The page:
“On each side of the same, along the centre of the thinner part, is a row of small holes, at about half inch distances. This plate is fixed across the middle of the outer Tympan, to each side, being countersunk into the same 2ndly. The inner Tympans are formed of two parts, having each part three sides, and moving on pivots attached to the outer Tympan; these inner Tympans, when shut down, are fastened in the common manner by hooks and eyes or buttons, each part when opened to adjust the blankets will incline back on the pivots. These Tympans I cover with black Linen of the most fine and even texture, rolled and hot calendered: taking a sufficient length in one piece to cover the one half of both Tympans, then folding it in the middle, and laying each fold along the side-rebate of the Plate over the holes, I then firmly attach it thereto by strong sewing through the holes; I then turn one part of the fold of the linen over the outer, and the other part over the inner Tympans, and sew, or otherwise fasten, the same around the iron work, or sides and ends of the Tympans, in the closest and neatest manner, letting the hooks, eyes, or buttons, and pivots, through the linen, and keeping clear the openings for the point screws by carrying the linen on the inside, in the same manner as in putting on common parchment; the same operation then takes place for the other half of the Tympans.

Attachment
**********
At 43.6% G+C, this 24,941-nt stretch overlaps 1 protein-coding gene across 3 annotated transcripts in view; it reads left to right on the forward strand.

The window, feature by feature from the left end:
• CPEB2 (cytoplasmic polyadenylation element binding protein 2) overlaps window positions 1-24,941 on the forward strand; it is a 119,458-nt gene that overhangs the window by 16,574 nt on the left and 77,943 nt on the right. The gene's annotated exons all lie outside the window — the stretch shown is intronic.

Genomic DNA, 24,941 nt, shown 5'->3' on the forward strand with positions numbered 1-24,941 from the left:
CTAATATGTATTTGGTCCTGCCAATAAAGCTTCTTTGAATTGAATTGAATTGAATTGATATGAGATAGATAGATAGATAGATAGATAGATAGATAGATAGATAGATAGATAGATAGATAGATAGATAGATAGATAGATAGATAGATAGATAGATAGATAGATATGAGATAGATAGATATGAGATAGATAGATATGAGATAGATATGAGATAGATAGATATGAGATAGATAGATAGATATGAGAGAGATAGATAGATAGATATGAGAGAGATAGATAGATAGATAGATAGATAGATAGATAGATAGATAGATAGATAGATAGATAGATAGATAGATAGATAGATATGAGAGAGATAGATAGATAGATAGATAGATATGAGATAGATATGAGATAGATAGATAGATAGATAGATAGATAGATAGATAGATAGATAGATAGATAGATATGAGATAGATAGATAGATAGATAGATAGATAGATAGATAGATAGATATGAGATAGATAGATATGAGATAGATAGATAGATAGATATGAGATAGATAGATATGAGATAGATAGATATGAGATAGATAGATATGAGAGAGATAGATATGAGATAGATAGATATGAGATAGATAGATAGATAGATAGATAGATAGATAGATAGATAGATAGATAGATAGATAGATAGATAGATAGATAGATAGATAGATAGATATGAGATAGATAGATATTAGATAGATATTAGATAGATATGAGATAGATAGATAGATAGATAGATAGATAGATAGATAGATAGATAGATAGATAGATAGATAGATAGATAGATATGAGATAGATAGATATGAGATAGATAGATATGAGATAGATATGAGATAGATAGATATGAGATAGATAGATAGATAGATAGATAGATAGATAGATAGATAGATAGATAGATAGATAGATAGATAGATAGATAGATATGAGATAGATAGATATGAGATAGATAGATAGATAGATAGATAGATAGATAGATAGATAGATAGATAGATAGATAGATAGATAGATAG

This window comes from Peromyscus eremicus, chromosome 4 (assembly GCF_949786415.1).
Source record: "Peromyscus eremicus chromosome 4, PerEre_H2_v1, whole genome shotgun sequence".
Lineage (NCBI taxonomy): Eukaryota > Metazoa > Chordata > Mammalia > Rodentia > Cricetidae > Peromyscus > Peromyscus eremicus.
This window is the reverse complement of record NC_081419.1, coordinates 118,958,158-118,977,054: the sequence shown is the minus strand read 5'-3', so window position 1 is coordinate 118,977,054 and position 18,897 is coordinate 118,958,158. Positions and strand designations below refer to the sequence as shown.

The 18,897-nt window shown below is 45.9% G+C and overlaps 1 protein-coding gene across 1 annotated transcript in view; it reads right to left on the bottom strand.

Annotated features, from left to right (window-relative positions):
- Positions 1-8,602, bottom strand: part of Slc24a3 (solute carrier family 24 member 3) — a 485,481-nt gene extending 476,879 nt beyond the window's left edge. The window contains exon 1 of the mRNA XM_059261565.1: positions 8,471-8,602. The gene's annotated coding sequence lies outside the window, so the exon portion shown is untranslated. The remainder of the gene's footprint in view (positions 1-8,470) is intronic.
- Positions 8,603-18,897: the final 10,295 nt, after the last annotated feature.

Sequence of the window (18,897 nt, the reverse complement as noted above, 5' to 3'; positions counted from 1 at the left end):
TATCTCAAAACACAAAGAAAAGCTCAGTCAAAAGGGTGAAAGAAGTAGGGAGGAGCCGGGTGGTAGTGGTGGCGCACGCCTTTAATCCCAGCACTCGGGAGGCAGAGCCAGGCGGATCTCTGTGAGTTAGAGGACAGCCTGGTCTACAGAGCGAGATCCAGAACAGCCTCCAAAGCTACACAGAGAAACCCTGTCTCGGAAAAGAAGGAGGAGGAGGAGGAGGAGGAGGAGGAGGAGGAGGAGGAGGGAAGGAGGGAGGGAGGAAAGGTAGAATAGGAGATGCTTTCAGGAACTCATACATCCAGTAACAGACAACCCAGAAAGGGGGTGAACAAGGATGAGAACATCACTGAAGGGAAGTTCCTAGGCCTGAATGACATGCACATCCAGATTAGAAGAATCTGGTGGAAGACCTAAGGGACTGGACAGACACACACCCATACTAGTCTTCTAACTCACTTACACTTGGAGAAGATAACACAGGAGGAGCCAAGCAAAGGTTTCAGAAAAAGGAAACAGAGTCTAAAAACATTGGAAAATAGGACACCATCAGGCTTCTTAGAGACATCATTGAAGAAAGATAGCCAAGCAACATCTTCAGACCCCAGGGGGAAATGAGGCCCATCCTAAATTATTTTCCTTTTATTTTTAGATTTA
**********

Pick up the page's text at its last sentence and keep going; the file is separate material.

“I then take pieces of Velvet, Velveteen, or other uniform soft substance, which I attach, with the pile or softest side outwards, to the linen already described as being fastened to the Tympans, by sewing or pasting it to the outside of the outer Tympan, to receive the Tympan-sheet, and by this means to give a beautiful and regular impression of the Type: which mode of covering Tympans I also apply to common Presses.